The celebration of Sukkot is at the heart of a story we read in the 17th chapter of Matthew’s Gospel, Jesus took Peter, James, and John to the top of a high mountain. There they experienced what is known as the Transfiguration. This event explains a statement Jesus made in Matthew 16:28. “Some standing here will not taste death until they see the Son of Man coming in His kingdom.” Jesus’ three closest friends were allowed to see him as he will be when He returns.
They were, of course, not accustomed to seeing Him in glorified form. They were used to the “tent of flesh” He occupied while He lived among them. Despite Simon Peter’s awe and confusion as he witnessed the Transfiguration, some part of him realized that the vision of Jesus and Moses, and Elijah in divine visage was tied to the celebration of Sukkot. English translations usually say that Peter offered to build three “booths” or “tents.” What he proposed was building three sukkot (plural).
All of his life, Peter had journeyed to Jerusalem each fall and lived for seven days with his family in a sukkah. He knew that Sukkot pointed backward to the Exodus and also pointed forward to the coming of Messiah. He also knew that his friend, Jesus, was “the Messiah, the Son of the Living God.” What better service could he provide than creating space for Messiah, the great Hebrew lawgiver, and the greatest of God’s prophets to tabernacle together?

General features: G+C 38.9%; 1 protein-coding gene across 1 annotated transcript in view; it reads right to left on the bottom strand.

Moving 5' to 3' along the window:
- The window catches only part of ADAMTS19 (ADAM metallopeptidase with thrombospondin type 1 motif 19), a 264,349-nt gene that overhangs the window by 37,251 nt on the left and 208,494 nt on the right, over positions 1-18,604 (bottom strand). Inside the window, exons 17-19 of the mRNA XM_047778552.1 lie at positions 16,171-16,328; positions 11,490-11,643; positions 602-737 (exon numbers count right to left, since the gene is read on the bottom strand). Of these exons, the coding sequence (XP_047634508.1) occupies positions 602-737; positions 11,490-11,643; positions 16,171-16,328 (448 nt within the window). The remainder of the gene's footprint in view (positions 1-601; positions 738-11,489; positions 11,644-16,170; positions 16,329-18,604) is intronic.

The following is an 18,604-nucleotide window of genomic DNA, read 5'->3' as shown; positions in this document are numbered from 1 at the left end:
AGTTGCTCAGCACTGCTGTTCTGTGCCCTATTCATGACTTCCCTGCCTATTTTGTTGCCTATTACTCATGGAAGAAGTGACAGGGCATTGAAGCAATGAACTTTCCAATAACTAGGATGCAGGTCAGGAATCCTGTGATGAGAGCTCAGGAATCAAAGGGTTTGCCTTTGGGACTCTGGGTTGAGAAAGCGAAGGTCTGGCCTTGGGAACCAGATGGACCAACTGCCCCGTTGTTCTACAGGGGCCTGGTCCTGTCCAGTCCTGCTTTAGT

The early Church did not celebrate the birth of Jesus. If they had done so, it would not have been at the winter solstice. Every ancient culture celebrated the birth of their version of the pagan sun god at the solstice. The early Church would have celebrated Messiah’s birth at Sukkot. That’s when Israel had always celebrated the fact that God tabernacled among them.
Just as the Wilderness Tabernacle was a detailed prophecy pointing toward Messiah, the Feasts or Appointed Times proclaim Messiah’s advent. Jesus fulfilled and revealed the meaning of the Spring feasts during His first coming. We now know why we are privileged to celebrate Passover, Unleavened Bread, First Fruits, and Feast of Weeks. When He comes again, He will fulfill and reveal the Feast of Trumpets, Day of Atonement, and Sukkot. Jesus may have been born during Sukkot. The stable where Mary gave birth was likely a sukkah. What better occasion could He have chosen to take on a tent of flesh and dwell among us?
Jim & Beverly Huskins are members of Obedient Heart Fellowship in McDowell County. Beginning July 2, 2022 Obedient Heart Fellowship will meet at 10:00 Each Sabbath (Seventh Day) in space graciously shared by New Covenant Church in Christ. 2460 US 221 Business N. In Marion, NC. Call for info. 828-460-7913. You can read more good Christian news from Jim HERE.